OpenLaw Teams with ChainLink to Bring Real-World Info to Smart Contracts
The ability to use real-world data and calculate value of smart contracts using blockchain is a game changer. We’re excited to announce a new partnership between OpenLaw and ChainLink which incorporates ChainLink’s oracle functionality into the OpenLaw protocol.
Our first integration with ChainLink will leverage our existing smart legal contracts to demonstrate the capabilities of this integration with ChainLink. Assets (cryptocurrencies, tokens, etc.) transferred on OpenLaw can now be denominated in U.S. dollars. Then, using ChainLink’s middleware, we can calculate the equivalent amount of ETH at the moment of transfer. For example, if a party agrees to a $10,000 per month contract via an OpenLaw agreement, the exchange rate can be converted via ChainLink’s oracle each month to pay in Ether at the latest exchange rates.
One of the foremost challenges in the blockchain industry preventing mainstream usage is the frequent currency exchanges in sometimes volatile currencies. This partnership shows a promising way forward to lower those barriers and make using cryptocurrency in smart contracts simpler and more intuitive for everyday users.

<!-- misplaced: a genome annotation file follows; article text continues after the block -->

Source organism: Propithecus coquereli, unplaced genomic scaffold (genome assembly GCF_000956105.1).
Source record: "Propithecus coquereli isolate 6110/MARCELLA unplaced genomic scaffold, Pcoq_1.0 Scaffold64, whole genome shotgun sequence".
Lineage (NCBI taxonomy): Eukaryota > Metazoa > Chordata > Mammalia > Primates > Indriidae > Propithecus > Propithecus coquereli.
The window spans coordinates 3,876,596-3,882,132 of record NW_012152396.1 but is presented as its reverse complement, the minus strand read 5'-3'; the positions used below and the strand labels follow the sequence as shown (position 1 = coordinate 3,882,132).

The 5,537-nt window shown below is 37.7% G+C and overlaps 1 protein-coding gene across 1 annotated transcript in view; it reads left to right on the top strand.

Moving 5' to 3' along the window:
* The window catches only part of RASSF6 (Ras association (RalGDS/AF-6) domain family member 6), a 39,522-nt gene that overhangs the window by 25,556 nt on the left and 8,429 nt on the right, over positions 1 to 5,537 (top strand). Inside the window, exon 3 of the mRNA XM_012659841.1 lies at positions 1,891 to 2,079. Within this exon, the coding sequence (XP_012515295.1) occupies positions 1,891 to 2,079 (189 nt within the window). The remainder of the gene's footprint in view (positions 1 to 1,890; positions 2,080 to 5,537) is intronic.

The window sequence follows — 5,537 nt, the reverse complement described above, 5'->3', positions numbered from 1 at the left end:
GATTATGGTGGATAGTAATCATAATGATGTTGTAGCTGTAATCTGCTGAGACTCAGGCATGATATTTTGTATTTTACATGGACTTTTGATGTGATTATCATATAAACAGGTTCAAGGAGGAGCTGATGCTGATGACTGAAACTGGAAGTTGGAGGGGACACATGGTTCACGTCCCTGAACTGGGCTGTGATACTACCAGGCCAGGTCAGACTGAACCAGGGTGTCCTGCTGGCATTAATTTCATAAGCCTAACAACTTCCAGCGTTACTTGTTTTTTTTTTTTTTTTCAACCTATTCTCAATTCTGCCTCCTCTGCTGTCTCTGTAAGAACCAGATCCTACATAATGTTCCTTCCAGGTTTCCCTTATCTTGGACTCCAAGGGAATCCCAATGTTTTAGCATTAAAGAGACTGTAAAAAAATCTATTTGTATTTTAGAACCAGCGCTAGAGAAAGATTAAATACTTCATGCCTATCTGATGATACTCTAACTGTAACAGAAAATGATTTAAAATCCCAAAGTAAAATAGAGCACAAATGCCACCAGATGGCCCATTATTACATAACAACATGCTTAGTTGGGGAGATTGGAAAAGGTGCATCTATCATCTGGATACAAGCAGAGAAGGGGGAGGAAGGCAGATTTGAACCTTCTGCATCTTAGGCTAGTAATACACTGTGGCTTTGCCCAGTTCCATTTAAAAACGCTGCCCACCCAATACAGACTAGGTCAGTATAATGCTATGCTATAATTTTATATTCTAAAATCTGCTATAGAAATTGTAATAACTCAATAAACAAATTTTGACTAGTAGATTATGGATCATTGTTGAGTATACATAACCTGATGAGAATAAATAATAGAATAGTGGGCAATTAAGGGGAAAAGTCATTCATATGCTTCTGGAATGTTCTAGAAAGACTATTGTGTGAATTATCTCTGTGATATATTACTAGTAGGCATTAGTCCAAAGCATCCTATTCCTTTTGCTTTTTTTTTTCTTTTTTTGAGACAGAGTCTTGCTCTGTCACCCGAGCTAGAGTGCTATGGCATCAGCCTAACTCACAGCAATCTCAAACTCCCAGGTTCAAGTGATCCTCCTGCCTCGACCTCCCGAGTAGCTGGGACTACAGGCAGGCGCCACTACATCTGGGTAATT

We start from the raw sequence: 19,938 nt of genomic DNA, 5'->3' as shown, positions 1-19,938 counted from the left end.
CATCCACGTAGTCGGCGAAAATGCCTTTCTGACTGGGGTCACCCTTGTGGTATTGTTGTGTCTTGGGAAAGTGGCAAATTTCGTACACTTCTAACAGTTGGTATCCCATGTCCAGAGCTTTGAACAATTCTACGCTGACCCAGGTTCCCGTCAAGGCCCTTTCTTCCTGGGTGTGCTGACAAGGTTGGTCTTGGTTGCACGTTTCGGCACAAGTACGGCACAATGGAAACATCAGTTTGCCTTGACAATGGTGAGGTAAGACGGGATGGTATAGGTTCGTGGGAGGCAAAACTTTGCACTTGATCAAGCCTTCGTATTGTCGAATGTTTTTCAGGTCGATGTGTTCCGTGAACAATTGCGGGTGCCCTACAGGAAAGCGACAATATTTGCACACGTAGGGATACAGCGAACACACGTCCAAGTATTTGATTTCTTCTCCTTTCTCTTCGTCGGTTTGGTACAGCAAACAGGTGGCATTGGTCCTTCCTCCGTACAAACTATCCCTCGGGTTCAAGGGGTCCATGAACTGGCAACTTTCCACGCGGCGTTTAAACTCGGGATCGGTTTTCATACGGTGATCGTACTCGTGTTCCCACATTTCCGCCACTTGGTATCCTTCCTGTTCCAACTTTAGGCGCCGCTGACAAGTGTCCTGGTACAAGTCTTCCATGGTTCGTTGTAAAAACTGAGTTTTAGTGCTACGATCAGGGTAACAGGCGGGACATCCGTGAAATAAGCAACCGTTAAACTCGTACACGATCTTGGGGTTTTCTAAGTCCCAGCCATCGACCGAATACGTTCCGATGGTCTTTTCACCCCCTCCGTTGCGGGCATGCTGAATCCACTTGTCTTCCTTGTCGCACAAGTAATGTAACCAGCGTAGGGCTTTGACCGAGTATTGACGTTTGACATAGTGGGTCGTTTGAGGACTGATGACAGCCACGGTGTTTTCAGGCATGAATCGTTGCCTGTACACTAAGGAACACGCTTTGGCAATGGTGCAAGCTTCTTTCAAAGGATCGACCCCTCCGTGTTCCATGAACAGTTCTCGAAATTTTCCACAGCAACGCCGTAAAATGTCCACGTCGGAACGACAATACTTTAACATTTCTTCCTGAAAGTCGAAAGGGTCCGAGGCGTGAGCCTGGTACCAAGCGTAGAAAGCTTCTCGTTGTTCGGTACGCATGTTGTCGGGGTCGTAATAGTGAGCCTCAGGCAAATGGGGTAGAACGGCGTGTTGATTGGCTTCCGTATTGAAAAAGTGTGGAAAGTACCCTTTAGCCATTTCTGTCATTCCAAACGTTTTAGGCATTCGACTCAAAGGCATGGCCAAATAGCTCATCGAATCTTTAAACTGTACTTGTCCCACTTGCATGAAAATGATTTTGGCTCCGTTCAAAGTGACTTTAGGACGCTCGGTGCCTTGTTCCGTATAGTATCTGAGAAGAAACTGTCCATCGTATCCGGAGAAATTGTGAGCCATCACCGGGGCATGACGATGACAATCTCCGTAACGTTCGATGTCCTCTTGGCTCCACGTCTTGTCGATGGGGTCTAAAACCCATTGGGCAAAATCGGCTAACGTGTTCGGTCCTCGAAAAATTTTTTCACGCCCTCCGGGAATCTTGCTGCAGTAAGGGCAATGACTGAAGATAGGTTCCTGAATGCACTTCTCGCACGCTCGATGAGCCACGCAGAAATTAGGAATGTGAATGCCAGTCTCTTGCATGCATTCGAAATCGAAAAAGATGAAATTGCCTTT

ChainLink is blockchain middleware that allows smart contracts to access key off-chain resources like data feeds, various web APIs, and traditional bank account payments. By providing smart contracts secure access to these key resources, ChainLink allows them to mimic real world agreements that require external proof of performance and need to make payment in widely available payment methods e.g. bank payments.
OpenLaw is a blockchain-based protocol for the creation and execution of legal agreements. Using OpenLaw, lawyers can more efficiently engage in transactional work and digitally sign and store legal agreements in a highly secure manner, all while leveraging next generation blockchain-based smart contracts.
Interested? Find out more about OpenLaw here.
Note: chainlinkecosystem.com does not claim any ownership of this content, all credit to OpenLaw, view official announcement.